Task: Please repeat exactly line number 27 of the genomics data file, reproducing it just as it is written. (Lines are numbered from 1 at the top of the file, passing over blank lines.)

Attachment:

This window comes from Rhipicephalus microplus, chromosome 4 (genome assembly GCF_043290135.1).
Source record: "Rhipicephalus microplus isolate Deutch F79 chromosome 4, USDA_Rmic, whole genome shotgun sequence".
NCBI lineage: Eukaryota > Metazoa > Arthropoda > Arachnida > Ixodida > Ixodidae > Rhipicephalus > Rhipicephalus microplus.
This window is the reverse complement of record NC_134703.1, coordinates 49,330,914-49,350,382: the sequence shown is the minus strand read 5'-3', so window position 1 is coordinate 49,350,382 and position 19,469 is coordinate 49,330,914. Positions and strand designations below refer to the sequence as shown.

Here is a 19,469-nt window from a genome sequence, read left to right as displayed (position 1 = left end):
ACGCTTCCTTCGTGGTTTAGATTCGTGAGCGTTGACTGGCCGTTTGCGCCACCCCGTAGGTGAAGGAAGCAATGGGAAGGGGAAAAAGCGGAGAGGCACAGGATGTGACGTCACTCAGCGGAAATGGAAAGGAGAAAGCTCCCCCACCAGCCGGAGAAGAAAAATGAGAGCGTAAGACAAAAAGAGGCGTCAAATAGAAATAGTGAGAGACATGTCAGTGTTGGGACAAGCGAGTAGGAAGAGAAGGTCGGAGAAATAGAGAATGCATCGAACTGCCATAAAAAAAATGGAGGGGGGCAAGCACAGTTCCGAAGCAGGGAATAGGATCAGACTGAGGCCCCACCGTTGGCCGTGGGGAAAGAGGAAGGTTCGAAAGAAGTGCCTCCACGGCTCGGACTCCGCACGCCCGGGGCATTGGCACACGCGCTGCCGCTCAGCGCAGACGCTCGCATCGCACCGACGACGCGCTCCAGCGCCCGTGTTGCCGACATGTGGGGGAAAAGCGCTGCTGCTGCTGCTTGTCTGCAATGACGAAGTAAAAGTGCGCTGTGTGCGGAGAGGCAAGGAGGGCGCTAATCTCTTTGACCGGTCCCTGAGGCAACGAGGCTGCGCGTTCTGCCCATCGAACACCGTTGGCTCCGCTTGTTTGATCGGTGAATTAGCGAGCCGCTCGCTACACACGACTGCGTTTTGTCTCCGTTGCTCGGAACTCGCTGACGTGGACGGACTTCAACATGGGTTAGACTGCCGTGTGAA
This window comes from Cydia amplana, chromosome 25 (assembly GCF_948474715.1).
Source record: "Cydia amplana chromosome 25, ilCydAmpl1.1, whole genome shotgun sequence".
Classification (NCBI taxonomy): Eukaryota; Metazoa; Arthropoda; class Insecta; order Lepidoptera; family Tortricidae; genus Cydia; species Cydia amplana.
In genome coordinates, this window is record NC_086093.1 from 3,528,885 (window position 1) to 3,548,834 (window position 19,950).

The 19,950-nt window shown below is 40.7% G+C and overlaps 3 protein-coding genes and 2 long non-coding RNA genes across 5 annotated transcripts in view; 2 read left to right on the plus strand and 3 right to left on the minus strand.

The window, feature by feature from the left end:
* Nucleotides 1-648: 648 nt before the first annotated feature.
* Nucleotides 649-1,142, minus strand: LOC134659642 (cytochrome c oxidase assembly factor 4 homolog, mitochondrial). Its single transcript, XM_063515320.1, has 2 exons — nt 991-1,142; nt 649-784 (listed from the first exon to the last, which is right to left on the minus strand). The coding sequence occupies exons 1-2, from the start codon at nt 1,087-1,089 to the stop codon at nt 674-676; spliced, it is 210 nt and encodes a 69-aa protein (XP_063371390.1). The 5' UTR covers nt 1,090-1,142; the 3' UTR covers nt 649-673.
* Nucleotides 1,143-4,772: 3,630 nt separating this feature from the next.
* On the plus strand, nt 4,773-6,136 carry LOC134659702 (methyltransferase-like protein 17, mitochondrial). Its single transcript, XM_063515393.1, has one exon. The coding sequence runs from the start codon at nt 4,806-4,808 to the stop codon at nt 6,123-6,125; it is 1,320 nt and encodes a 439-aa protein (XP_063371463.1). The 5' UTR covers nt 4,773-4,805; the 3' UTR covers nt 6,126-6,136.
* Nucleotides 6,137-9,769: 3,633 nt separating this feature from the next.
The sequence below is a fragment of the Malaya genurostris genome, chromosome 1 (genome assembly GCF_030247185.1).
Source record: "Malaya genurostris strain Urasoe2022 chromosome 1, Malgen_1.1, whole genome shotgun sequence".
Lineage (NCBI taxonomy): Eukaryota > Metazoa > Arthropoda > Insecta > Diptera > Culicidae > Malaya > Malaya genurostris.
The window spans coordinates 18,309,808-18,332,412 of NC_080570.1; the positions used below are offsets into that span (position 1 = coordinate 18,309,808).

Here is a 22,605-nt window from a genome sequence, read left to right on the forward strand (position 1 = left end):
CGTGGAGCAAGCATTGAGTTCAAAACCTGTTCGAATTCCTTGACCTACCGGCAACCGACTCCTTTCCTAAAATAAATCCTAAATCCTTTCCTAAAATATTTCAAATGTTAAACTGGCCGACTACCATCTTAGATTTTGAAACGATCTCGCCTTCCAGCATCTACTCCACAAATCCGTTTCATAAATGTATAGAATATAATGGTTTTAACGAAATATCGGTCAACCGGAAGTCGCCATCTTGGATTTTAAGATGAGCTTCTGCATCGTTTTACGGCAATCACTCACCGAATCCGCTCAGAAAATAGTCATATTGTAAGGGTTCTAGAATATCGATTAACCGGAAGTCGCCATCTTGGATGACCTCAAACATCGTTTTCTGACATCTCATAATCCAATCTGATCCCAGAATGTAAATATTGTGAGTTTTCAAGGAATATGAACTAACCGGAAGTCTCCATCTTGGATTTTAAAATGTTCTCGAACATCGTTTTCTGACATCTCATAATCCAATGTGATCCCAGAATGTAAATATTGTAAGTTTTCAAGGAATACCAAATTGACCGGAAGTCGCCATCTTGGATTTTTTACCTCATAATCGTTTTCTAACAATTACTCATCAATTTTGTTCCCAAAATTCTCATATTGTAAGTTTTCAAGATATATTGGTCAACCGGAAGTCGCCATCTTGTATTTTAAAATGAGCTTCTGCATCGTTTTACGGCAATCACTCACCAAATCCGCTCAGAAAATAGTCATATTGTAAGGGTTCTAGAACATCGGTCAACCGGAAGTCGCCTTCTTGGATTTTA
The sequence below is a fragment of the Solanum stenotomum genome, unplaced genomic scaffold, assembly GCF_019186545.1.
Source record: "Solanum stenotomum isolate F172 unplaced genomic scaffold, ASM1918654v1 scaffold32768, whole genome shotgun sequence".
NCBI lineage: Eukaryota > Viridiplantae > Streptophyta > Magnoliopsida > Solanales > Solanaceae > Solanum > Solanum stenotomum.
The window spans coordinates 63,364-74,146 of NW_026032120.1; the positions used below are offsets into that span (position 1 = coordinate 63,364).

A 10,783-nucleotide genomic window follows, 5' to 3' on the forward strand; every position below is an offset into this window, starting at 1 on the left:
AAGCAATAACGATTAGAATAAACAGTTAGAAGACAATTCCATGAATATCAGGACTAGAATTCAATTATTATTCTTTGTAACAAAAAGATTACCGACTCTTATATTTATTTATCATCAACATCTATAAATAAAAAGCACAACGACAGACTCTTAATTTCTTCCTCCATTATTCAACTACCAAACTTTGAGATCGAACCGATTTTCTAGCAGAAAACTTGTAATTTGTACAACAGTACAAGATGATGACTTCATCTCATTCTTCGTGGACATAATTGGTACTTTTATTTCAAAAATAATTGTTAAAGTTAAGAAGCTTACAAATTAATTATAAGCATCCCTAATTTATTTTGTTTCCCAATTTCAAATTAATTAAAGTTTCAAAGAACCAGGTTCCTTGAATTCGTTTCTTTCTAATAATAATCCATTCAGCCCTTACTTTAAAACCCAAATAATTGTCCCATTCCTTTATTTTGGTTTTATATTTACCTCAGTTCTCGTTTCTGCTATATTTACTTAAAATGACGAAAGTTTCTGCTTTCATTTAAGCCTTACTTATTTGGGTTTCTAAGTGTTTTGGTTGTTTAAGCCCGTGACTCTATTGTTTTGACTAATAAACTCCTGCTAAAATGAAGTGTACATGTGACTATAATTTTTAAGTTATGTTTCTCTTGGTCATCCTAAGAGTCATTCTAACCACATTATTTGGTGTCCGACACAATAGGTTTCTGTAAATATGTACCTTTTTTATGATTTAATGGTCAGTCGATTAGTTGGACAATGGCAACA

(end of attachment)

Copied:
The window spans coordinates 63,364-74,146 of NW_026032120.1; the positions used below are offsets into that span (position 1 = coordinate 63,364).